I’m just sort of getting used to the idea that there’s a chance I have swung in and out of a low-grade depression over the past couple decades, that this is not just my second or third mini-bout like I’ve been telling myself, that it’s not something brand new to me, but that it is a part of my life and my personality and my experience as a human. I used to just think of myself as a melancholy, introverted, deep thinking, deep feeling realist. In retrospect, I think some of that might have been depression. And I’m honestly okay with that.
But here’s the thing that I must be aware of. Depression, for me, can become so familiar and so comfortable that I wrap it around myself like a favorite sweater; and I can tend to feed it, and indulge it, and revel in it, and oddly even favor it to the alternative (which, I suppose, is happiness), if I’m not careful.
It can be hard to walk yourself out of a season of depression when you find yourself used to it, and even more so, preferring it. Because I not only don’t mind what depression does to me, quote-unquote – the ways it makes me lower energy and more slow and more tired and more desirous of staying home – I actually kind of like those things. Or at least, when I’m in them, I can tell myself that I like them. It’s hard to know the difference sometimes.
And it’s tricky, because as a culture we tend to think the following:
happy = good
sad = bad
And so therefore, we are given a list of things to do when anything in our lives falls into the ‘bad’ category. (Or we give this list to ourselves.)
We’ve gained weight? That’s bad. We must lose weight. Do this and this and this to go from bad to good.
We didn’t get straight As? That’s bad. We must get higher grades. Do this and this and this to go from bad to good.
We’re single? That’s bad. We must find a partner. Do this and this and this to go from bad to good.
Our marriage is struggling? That’s bad. We must strengthen our marriage. Do this and this and this to go from bad to good.
We’re sad? That’s bad. We must make ourselves feel better. Do this and this and this to go from bad to good.
But what if we’re okay with being sad? Or being single? Or realizing that every marriage has its ups and downs? Or that we’re a B-student? Or that we are okay with a few extra pounds? What if it’s not the end of the world to us? What if we are just okay with how we’re feeling today, with who we are today?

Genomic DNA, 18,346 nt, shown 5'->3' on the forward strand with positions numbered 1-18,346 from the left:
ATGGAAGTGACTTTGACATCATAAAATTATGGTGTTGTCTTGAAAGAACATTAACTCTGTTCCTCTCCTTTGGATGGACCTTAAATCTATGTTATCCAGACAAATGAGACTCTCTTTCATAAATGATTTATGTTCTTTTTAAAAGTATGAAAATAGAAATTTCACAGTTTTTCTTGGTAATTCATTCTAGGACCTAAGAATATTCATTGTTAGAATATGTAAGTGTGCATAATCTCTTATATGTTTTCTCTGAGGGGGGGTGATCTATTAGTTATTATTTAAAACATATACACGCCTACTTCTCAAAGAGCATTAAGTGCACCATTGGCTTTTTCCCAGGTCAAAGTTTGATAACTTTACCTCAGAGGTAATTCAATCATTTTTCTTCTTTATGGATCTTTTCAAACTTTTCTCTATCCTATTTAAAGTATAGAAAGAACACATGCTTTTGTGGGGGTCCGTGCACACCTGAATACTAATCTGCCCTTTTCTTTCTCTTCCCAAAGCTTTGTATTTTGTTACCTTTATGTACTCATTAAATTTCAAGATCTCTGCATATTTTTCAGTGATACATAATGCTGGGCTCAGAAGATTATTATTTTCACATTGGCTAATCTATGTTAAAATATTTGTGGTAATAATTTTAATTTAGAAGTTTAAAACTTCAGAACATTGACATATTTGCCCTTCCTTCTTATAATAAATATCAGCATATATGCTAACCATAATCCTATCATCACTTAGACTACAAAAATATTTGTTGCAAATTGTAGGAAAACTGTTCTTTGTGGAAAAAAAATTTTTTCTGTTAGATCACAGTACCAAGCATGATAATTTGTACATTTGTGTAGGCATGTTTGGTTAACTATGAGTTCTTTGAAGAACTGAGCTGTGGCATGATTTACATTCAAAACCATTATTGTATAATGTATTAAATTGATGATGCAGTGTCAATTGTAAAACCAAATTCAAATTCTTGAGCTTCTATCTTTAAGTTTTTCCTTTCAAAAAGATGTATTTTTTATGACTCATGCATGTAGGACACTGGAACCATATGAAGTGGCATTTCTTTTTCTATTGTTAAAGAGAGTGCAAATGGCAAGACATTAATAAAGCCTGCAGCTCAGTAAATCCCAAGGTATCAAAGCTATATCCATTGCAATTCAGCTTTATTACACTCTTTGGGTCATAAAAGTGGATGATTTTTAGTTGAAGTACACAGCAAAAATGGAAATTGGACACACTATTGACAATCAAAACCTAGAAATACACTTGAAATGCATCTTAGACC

And then, on the flipside, what if even that is the depression or denial talking? What if it’s the sadness that is luring me further into the dark cave with promises of rest and relief?
How do you know when to accept and embrace your reality? And how do you know when to fight against it?
(My personal experience is that I’ve never gone too far in my sadness. I have never once felt like I can’t get myself back to me. Though I definitely have seasons when I can’t shake the sad, when I feel like I’ve lost my happy, when I have wanted to stay in bed all day (I have actually never once spent an entire day in bed), I have always remained tethered to reality and to community and to myself, and I’m grateful for that.)
I think we will all go through sad seasons, and we will all go through happy seasons, and we will all go through every kind of season in between. And I truly believe it’s all okay. I truly don’t think “being happy” is the end-all-be-all of this life, and anything less than that should be avoided or covered over.
But if you find yourself with no energy, if you find yourself literally staying in bed for days at a time, if you’ve lost your purpose, if you are not speaking to anyone, if you feel alone in the world, if your tears are not running dry, if you are artificially numbing yourself in any way, it has more than likely gone too far for you, and I want to gently encourage you.
Today, I want you to take just one step. I’m not going to give you a list of five or ten things today. Just one. Today, I want you to reach out to someone. Talk to a friend, a pastor, a family member, a counselor, your doctor. It can be anyone you trust to hold your feelings with gentleness, who won’t belittle you, who will truly hear you, who can help you determine your next step or two.
And know this, God is in the sad. And the weight fluctuations. And the grades. And the singleness. And the marriage. And the grieving. And the pain. And the whatever. He hears you. He sees you. He has not left you to walk alone. He will never, ever leave you alone. Even when you feel alone, you are not alone.
The LORD your God is with you, the Mighty Warrior who saves. He will take great delight in you; in his love he will no longer rebuke you, but will rejoice over you with singing. –Zephaniah 3:17
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